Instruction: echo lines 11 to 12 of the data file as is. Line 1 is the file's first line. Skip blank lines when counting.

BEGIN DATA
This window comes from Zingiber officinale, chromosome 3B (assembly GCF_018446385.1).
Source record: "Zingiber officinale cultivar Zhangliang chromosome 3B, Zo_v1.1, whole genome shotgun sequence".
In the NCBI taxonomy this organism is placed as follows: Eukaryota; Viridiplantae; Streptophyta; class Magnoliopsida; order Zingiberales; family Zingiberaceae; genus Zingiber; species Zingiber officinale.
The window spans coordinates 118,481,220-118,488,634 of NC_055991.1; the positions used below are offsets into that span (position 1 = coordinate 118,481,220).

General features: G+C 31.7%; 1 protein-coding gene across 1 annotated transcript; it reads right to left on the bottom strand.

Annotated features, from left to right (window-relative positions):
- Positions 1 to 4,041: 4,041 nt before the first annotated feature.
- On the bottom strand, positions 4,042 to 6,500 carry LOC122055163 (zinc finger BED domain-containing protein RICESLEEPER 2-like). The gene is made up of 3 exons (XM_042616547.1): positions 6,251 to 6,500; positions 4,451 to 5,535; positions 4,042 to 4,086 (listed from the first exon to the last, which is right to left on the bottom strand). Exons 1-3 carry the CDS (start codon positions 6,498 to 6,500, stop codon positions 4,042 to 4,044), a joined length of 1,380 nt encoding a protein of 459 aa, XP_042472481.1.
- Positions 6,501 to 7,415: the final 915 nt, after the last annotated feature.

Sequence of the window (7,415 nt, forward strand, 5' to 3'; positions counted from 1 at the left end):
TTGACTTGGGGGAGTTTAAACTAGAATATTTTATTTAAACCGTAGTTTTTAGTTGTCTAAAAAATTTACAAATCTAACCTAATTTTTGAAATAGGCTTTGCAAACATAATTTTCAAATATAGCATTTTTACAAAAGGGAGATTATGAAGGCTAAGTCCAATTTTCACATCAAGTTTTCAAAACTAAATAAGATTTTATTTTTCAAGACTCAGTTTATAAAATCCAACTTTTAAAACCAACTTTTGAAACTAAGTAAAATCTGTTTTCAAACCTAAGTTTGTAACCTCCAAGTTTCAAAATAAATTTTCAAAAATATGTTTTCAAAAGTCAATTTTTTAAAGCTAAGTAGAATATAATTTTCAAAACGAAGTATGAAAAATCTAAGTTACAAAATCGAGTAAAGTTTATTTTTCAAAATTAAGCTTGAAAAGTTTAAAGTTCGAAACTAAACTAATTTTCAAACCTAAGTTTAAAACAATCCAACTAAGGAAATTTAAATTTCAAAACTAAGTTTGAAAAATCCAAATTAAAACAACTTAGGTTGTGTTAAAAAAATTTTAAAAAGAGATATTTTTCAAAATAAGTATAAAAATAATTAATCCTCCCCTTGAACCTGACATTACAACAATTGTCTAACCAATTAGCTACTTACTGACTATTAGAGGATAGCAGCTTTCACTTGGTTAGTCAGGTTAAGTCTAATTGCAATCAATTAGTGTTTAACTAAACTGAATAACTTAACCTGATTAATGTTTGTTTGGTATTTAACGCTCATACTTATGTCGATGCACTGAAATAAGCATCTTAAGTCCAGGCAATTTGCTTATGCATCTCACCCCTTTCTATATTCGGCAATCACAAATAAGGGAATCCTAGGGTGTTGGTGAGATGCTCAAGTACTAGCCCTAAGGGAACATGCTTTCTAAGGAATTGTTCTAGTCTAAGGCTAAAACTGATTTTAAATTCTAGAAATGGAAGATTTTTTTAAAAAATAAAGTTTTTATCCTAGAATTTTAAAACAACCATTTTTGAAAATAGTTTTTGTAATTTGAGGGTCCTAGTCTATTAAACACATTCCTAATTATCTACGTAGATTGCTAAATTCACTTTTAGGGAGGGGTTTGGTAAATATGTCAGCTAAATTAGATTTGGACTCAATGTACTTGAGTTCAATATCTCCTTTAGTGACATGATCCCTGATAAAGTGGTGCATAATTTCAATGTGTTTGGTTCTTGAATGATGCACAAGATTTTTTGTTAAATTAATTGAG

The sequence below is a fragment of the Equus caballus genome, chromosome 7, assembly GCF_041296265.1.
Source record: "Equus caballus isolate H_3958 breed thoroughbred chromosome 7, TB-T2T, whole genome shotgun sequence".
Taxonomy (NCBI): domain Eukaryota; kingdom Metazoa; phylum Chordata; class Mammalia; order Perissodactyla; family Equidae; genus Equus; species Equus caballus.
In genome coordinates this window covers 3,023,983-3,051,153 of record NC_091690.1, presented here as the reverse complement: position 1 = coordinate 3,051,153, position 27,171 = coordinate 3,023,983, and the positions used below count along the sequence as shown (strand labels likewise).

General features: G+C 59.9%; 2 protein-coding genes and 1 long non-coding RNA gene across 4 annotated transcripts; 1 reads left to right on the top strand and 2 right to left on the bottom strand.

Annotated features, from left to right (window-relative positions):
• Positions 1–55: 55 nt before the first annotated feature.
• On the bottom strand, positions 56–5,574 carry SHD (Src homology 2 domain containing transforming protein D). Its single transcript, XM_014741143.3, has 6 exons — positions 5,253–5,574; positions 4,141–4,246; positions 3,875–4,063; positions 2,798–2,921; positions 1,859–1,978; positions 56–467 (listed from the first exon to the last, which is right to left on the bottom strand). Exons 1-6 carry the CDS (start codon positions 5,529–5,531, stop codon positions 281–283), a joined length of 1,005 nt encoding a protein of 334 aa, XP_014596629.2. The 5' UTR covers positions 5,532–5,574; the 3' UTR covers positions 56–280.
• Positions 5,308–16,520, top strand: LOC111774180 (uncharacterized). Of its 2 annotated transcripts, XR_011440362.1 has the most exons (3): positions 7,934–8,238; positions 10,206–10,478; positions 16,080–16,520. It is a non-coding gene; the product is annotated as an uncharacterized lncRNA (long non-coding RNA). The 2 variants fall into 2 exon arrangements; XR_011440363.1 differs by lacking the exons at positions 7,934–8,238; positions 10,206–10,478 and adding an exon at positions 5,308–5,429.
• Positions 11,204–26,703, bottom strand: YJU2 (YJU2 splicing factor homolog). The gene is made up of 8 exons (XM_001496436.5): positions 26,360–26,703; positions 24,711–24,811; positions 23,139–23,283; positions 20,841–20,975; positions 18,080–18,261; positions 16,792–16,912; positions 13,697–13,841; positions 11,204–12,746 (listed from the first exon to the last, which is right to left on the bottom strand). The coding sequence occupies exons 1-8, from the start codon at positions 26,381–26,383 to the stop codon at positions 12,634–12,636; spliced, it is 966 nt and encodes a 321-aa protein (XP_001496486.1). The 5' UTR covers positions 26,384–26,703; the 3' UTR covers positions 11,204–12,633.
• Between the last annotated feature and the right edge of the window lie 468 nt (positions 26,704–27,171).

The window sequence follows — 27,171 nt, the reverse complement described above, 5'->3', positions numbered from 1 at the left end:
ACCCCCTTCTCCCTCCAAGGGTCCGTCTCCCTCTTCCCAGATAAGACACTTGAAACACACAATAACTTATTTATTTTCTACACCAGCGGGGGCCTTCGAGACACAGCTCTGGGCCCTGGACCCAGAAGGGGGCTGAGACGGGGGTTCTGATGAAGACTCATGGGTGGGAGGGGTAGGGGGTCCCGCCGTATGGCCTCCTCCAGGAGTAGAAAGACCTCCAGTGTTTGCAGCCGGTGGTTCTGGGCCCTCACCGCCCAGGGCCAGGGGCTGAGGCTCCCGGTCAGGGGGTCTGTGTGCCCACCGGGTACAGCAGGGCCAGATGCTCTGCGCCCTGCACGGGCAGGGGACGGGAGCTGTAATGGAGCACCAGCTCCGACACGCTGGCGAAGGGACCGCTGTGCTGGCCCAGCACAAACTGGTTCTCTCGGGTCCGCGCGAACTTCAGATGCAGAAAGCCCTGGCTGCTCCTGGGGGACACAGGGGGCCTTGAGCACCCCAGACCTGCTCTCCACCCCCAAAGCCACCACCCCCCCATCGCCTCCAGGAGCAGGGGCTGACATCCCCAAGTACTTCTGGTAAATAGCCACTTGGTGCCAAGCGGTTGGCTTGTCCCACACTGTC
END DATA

TTGACTTGGGGGAGTTTAAACTAGAATATTTTATTTAAACCGTAGTTTTTAGTTGTCTAAAAAATTTACAAATCTAACCTAATTTTTGAAATAGGCTTTGCAAACATAATTTTCAAATATAGCATTTTTACAAAAGGGAGATTATGAAGGCTAAGTCCAATTTTCACATCAAGTTTTCAAAACTAAATAAGATTTTATTTTTCAAGACTCAGTTTATAAAATCCAACTTTTAAAACCAACTTTTGAAACTAAGTAAAATCTGTTTTCAAACCTAAGTTTGTAACCTCCAAGTTTCAAAATAAATTTTCAAAAATATGTTTTCAAAAGTCAATTTTTTAAAGCTAAGTAGAATATAATTTTCAAAACGAAGTATGAAAAATCTAAGTTACAAAATCGAGTAAAGTTTATTTTTCAAAATTAAGCTTGAAAAGTTTAAAGTTCGAAACTAAACTAATTTTCAAACCTAAGTTTAAAACAATCCAACTAAGGAAATTTAAATTTCAAAACTAAGTTTGAAAAATCCAAATTAAAACAACTTAGGTTGTGTTAAAAAAATTTTAAAAAGAGATATTTTTCAAAATAAGTATAAAAATAATTAATCCTCCCCTTGAACCTGACATTACAACAATTGTCTAACCAATTAGCTACTTACTGACTATTAGAGGATAGCAGCTTTCACTTGGTTAGTCAGGTTAAGTCTAATTGCAATCAATTAGTGTTTAACTAAACTGAATAACTTAACCTGATTAATGTTTGTTTGGTATTTAACGCTCATACTTATGTCGATGCACTGAAATAAGCATCTTAAGTCCAGGCAATTTGCTTATGCATCTCACCCCTTTCTATATTCGGCAATCACAAATAAGGGAATCCTAGGGTGTTGGTGAGATGCTCAAGTACTAGCCCTAAGGGAACATGCTTTCTAAGGAATTGTTCTAGTCTAAGGCTAAAACTGATTTTAAATTCTAGAAATGGAAGATTTTTTTAAAAAATAAAGTTTTTATCCTAGAATTTTAAAACAACCATTTTTGAAAATAGTTTTTGTAATTTGAGGGTCCTAGTCTATTAAACACATTCCTAATTATCTACGTAGATTGCTAAATTCACTTTTAGGGAGGGGTTTGGTAAATATGTCAGCTAAATTAGATTTGGACTCAATGTACTTGAGTTCAATATCTCCTTTAGTGACATGATCCCTGATAAAGTGGTGCATAATTTCAATGTGTTTGGTTCTTGAATGATGCACAAGATTTTTTGTTAAATTAATTGAG

The sequence below is a fragment of the Equus caballus genome, chromosome 7, assembly GCF_041296265.1.